India FDI reforms explained

Author: Ashley Lee | Published: 4 Oct 2012
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India’s FDI reforms were a landmark event for foreign investors discouraged by the country’s  notorious policy paralysis. But in-house  counsel cautiously await their  implementation.

 

While  the  announcement of FDI reforms is a sign that India is reopening to foreign investment, counsel warn that clients  are concerned about changes following the announcement.

 

Last November foreign investors were surprised when the Indian government announced the opening of FDI in multi-brand retail,  then retracted it after political opposition.

 

Trilegal partner  Saurabh  Bhasin said,  “While there are positive feelings that the government  is finally making important decisions on much-needed reforms, there’s some level of cynicism and anxiety in seeing how these reforms play out,” he said.

 

A Singapore-based private equity lawyer agreed that the reforms had received a positive response, and added that the easing of restrictions in the retail and airline sectors is especially significant because both will especially benefit from FDI.

 

But the reforms – especially FDI in multi-brand retail  – are politically contentious. The counsel noted thatopposition in the country may cause a rethink, if not on the fundamentals of the policy itself, then on some of the details around it.

 

“Only time will tell whether the implementation is effected in such a way as to give certainty to investors that their investments will not be subject to policy change or amendment going forward – as such, we can expect investors to be circumspect in the way they take advantage of these reforms,” said the source.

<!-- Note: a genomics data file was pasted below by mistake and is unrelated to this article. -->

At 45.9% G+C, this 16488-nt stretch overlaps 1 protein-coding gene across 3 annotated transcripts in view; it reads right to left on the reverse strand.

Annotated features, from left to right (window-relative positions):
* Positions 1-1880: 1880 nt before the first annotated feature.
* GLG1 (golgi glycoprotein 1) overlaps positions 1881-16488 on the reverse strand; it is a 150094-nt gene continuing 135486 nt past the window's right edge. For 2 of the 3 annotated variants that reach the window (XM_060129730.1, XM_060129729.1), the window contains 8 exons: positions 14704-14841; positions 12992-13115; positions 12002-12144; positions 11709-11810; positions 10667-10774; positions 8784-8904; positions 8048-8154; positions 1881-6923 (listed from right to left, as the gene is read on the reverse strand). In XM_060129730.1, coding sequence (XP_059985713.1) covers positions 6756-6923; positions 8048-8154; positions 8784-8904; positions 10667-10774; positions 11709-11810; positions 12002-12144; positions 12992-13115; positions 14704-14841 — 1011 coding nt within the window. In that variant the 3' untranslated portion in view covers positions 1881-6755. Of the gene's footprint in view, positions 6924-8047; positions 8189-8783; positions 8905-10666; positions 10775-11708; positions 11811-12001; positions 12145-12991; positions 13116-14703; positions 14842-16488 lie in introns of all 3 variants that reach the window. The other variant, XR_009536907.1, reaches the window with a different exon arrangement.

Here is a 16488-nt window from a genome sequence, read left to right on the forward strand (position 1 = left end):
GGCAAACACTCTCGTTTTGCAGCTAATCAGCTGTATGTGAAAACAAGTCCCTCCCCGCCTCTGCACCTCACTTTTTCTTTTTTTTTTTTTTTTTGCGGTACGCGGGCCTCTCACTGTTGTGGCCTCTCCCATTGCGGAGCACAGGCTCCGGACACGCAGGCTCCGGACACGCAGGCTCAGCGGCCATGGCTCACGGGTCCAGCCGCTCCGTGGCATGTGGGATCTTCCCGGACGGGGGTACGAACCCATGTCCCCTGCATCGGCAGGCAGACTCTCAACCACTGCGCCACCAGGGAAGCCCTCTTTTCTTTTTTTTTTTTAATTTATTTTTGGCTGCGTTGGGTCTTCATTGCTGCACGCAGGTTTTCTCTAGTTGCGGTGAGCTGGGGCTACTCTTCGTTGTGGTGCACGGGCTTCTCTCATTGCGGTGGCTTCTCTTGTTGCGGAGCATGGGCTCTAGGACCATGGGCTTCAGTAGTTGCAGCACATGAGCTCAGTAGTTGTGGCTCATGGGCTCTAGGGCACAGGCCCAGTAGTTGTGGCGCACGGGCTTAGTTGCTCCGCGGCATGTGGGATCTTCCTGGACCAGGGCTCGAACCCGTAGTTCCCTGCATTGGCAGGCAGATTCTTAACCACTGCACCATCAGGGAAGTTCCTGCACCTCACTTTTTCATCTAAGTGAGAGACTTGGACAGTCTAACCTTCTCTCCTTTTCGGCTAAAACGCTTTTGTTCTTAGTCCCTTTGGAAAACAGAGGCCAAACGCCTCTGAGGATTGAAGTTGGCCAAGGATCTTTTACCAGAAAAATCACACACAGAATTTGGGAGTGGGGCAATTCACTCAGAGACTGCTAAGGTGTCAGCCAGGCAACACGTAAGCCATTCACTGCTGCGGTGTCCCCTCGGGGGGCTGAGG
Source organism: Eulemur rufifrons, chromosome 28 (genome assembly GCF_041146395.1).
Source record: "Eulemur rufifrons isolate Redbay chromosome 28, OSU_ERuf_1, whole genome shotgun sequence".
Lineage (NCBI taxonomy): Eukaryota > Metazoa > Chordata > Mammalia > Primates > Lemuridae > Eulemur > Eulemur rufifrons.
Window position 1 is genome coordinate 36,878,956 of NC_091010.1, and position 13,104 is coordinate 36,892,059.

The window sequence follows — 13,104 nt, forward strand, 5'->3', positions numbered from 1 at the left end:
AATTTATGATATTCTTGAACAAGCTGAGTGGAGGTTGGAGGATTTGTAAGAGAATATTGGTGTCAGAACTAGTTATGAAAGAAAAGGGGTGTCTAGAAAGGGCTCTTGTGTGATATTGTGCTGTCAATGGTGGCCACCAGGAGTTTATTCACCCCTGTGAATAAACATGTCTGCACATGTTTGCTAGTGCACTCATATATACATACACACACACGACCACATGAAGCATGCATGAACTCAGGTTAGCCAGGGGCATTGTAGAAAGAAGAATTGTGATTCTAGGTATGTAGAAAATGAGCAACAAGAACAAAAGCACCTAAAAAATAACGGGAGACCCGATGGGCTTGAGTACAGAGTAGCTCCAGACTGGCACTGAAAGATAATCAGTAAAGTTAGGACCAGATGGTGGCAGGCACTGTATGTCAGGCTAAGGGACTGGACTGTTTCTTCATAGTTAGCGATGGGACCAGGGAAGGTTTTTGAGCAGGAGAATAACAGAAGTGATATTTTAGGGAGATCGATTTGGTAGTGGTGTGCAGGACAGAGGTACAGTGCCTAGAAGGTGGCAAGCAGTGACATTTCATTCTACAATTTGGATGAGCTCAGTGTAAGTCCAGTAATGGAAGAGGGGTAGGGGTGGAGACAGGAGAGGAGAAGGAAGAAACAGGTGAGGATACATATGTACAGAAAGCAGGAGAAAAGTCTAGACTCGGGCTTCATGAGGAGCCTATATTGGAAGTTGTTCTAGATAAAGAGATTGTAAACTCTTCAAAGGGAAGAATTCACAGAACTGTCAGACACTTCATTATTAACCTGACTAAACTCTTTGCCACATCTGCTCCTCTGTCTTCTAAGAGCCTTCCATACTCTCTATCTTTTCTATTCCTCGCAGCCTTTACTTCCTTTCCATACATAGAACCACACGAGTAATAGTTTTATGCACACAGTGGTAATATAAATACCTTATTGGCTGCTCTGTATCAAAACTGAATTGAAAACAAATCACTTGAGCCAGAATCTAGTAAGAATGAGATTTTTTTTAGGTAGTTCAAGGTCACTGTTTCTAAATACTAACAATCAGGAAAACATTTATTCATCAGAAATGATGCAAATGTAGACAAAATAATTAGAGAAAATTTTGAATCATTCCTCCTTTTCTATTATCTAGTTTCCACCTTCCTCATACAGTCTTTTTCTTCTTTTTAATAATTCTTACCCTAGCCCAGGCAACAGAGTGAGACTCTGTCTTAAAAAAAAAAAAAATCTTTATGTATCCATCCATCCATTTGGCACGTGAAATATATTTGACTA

Back-end infrastructure investments

 

But investors are already concerned with some aspects of implementation. The Indian government is requiring foreign investors in multi-brand retail to invest  $100 million in back-end infrastructure.

 

Although foreign investors have complaints about the high cost of opening in India, Bhasin  stressed that there are advantages: while multi-brand retailers must form joint ventures with Indian companies with a 51% ownership cap, they can fully own their back-end infrastructure.

 

“International companies were always allowed to have 100% ownership in back-end infrastructure, such as cold storage, but no one put money into it before because they couldn’t have a front-end presence,” he said.

 

Bhasin hoped that the FDI in multi-brand retail reforms will spur public-private partnerships, and may mean that the government takes a closer look at much-needed infrastructure reforms.

 

Further reforms


But sources agree that the Indian government must do more to continue encouraging foreign investors. The counsel recommended that it continue to take steps to reduce the uncertainty of the General Anti-Avoidance Rules (GAAR).

 

Aside from GAAR, the lawyer suggested further relaxation and clarification of FDI laws. Most critically, the government must focus on reform to resolve inter-governmental agency disagreement on fundamental FDI issues, which would result in confidence around the investment environment and a reduction in policy risk.